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1.6: The Nature of Science

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  • Why Does a Moose Have Antlers?

    Did you ever wonder why a moose, like the one in Figure \(\PageIndex{1}\), grows large antlers? The antlers may grow as wide as 1.8 m (6 ft) from tip to tip! The antlers use up a lot of energy to grow and carry around. They can even get caught in brush and trees. In these ways, they would seem to be more of a detriment than a help, so what purpose do the antlers serve? And why do only male moose grow them? If you've ever asked questions such as these about the natural world, then you were thinking like a scientist.

    bull moose
    Figure \(\PageIndex{1}\): Bull moose in Superior National Forest

    Defining Science

    Science is a distinctive way of gaining knowledge about the natural world that starts with a question and then tries to answer the question with evidence and logic. Science is an exciting exploration of all the whys and hows that any curious person might have about the world. You can be part of that exploration. Besides your curiosity, all you need is a basic understanding of how scientists think and how science is done. In this section, you'll learn how to think like a scientist.

    Thinking Like a Scientist

    Thinking like a scientist rests on certain underlying assumptions. Scientists assume that:

    • Nature can be understood through systematic study.
    • Scientific ideas are open to revision.
    • Sound scientific ideas withstand the test of time.
    • Science cannot provide answers to all questions.

    Nature is Understandable

    Scientists think of nature as a single system controlled by natural laws. By discovering natural laws, scientists strive to increase their understanding of the natural world. Laws of nature are expressed as scientific laws. A scientific law is a statement that describes what always happens under certain conditions in nature.

    Examples of scientific laws include Mendel's Laws of Inheritance. These laws were discovered by an Austrian Monk, named Gregor Mendel (Figure \(\PageIndex{2}\)), in the mid-1800s. The laws describe how certain traits are inherited from parents by their offspring. Although Mendel discovered his laws of inheritance by experimenting with pea plants, we now know that the laws apply to many other organisms, including human beings. The laws describe how we inherit relatively simple genetic traits, such as blood type, from our parents. For example, if you know the blood types of your parents, you can use Mendel's laws to predict your chances of having a particular blood type.

    Barbara McClintock (Figure \(\PageIndex{2}\)) added to our understanding of inheritance in the 1950s by discovering how chromosomes exchange information during meiosis. Meiosis is how organisms produce reproductive cells (such as egg or sperm). McClintock worked with corn and, using the color traits in the kernels demonstrated how crossing-over is used to exchange information between chromosomes. An understanding of how crossing-over works is essential to our understanding of inheritance because it explains why using Mendelian rules of inheritance does not always produce the correct ratios.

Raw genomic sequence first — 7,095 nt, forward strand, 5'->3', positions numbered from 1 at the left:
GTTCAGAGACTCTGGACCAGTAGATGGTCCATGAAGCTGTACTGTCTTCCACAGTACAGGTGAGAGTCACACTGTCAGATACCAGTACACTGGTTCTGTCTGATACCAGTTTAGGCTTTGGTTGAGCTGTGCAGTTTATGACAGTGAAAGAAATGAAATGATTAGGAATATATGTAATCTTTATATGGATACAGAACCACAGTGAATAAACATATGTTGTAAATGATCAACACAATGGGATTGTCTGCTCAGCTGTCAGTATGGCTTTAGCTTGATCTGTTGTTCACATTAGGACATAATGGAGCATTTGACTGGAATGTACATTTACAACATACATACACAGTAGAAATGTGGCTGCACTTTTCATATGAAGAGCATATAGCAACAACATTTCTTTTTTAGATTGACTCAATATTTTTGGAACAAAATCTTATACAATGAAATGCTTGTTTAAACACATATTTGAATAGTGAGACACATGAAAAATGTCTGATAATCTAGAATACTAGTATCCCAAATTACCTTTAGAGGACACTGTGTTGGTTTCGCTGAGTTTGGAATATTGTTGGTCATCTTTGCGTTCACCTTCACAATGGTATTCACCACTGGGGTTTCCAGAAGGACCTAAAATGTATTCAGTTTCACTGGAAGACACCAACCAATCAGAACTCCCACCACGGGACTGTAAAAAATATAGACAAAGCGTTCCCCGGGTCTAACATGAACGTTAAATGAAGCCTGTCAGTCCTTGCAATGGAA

Gregor Mendel's portrait
    Marbara McClintok
    Figure \(\PageIndex{2}\): Science is an ongoing process of gaining knowledge. Gregor Mendel discovered laws of inheritance in the mid-1800s. Barbara McClintok refined these laws in the 1950s. Many other scientists have also contributed to our understanding of inheritance.

    Scientific Ideas are Open to Change

    Science is more of a process than a set body of knowledge. Scientists are always testing and revising their ideas, and as new observations are made, existing ideas may be challenged. Ideas may be replaced with new ideas that better fit the facts, but more often existing ideas are simply revised. For example, when scientists discovered how genes control genetic traits, they didn't throw out Mendel's laws of inheritance. The new discoveries helped to explain why Mendel's laws applied to certain traits but not others. They showed that Mendel's laws are part of a bigger picture. Through many new discoveries over time, scientists gradually build an increasingly accurate and detailed understanding of the natural world.

    Occasionally, scientific ideas change radically. Radical changes in scientific ideas were given the name paradigm shifts by the philosopher Thomas Kuhn in 1962. Kuhn agreed that scientific knowledge typically accumulates gradually, as new details are added to established theories. However, Kuhn also argued that from time to time, a scientific revolution occurs in which current theories are abandoned and completely new ideas take their place.

    Although there is debate among scientists as to what constitutes a paradigm shift, the theory of evolution is widely accepted as a good example in biology. In fact, some scientists argue that it is the only example of a paradigm shift in biology. Prior to Charles Darwin's publication of his theory of evolution in the 1860s, most scientists believed that God had created living species and that the species on Earth had not changed since they were created. Drawing on a great deal of evidence and logical arguments, Darwin demonstrated that species could change and that new species could arise from pre-existing ones. This was such a radical change in scientific thinking that Darwin was reluctant to publish his ideas for fear of a backlash from other scientists and the public. Indeed, Darwin was at first ridiculed for his evolutionary theory, but in time, it was widely accepted and became a cornerstone of all life sciences.

    Scientific Knowledge May Be Long Lasting